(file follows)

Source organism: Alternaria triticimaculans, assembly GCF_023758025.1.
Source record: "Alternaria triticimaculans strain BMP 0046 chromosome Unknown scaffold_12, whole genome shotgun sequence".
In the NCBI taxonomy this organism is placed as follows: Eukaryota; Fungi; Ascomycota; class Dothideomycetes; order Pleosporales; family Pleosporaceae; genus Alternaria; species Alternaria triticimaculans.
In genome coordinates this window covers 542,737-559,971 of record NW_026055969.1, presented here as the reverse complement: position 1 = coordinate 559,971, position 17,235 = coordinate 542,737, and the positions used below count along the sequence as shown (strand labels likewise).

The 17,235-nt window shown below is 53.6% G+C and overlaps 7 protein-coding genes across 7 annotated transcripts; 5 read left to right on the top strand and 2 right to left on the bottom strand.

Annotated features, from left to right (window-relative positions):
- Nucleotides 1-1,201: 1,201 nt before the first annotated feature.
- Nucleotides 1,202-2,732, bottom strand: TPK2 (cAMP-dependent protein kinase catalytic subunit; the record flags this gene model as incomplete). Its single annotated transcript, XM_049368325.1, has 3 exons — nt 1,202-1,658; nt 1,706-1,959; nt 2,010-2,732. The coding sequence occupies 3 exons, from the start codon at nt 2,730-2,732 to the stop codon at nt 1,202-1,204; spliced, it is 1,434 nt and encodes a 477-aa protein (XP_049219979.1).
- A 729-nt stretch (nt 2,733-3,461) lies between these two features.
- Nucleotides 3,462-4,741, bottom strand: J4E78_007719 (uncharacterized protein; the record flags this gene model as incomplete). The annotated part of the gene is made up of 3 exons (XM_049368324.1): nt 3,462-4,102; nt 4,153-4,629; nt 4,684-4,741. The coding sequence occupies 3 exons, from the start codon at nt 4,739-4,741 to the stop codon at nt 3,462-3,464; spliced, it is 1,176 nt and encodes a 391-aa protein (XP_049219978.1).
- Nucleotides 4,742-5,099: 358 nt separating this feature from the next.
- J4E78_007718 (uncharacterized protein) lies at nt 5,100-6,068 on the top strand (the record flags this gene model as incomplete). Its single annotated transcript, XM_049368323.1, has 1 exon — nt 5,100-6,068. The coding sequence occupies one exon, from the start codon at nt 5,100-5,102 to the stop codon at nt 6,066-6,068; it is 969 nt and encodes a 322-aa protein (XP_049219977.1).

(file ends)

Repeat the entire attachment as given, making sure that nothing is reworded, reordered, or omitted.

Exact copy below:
Source organism: Alternaria triticimaculans, assembly GCF_023758025.1.
Source record: "Alternaria triticimaculans strain BMP 0046 chromosome Unknown scaffold_12, whole genome shotgun sequence".
In the NCBI taxonomy this organism is placed as follows: Eukaryota; Fungi; Ascomycota; class Dothideomycetes; order Pleosporales; family Pleosporaceae; genus Alternaria; species Alternaria triticimaculans.
In genome coordinates this window covers 542,737-559,971 of record NW_026055969.1, presented here as the reverse complement: position 1 = coordinate 559,971, position 17,235 = coordinate 542,737, and the positions used below count along the sequence as shown (strand labels likewise).

The 17,235-nt window shown below is 53.6% G+C and overlaps 7 protein-coding genes across 7 annotated transcripts; 5 read left to right on the top strand and 2 right to left on the bottom strand.

Annotated features, from left to right (window-relative positions):
- Nucleotides 1-1,201: 1,201 nt before the first annotated feature.
- Nucleotides 1,202-2,732, bottom strand: TPK2 (cAMP-dependent protein kinase catalytic subunit; the record flags this gene model as incomplete). Its single annotated transcript, XM_049368325.1, has 3 exons — nt 1,202-1,658; nt 1,706-1,959; nt 2,010-2,732. The coding sequence occupies 3 exons, from the start codon at nt 2,730-2,732 to the stop codon at nt 1,202-1,204; spliced, it is 1,434 nt and encodes a 477-aa protein (XP_049219979.1).
- A 729-nt stretch (nt 2,733-3,461) lies between these two features.
- Nucleotides 3,462-4,741, bottom strand: J4E78_007719 (uncharacterized protein; the record flags this gene model as incomplete). The annotated part of the gene is made up of 3 exons (XM_049368324.1): nt 3,462-4,102; nt 4,153-4,629; nt 4,684-4,741. The coding sequence occupies 3 exons, from the start codon at nt 4,739-4,741 to the stop codon at nt 3,462-3,464; spliced, it is 1,176 nt and encodes a 391-aa protein (XP_049219978.1).
- Nucleotides 4,742-5,099: 358 nt separating this feature from the next.
- J4E78_007718 (uncharacterized protein) lies at nt 5,100-6,068 on the top strand (the record flags this gene model as incomplete). Its single annotated transcript, XM_049368323.1, has 1 exon — nt 5,100-6,068. The coding sequence occupies one exon, from the start codon at nt 5,100-5,102 to the stop codon at nt 6,066-6,068; it is 969 nt and encodes a 322-aa protein (XP_049219977.1).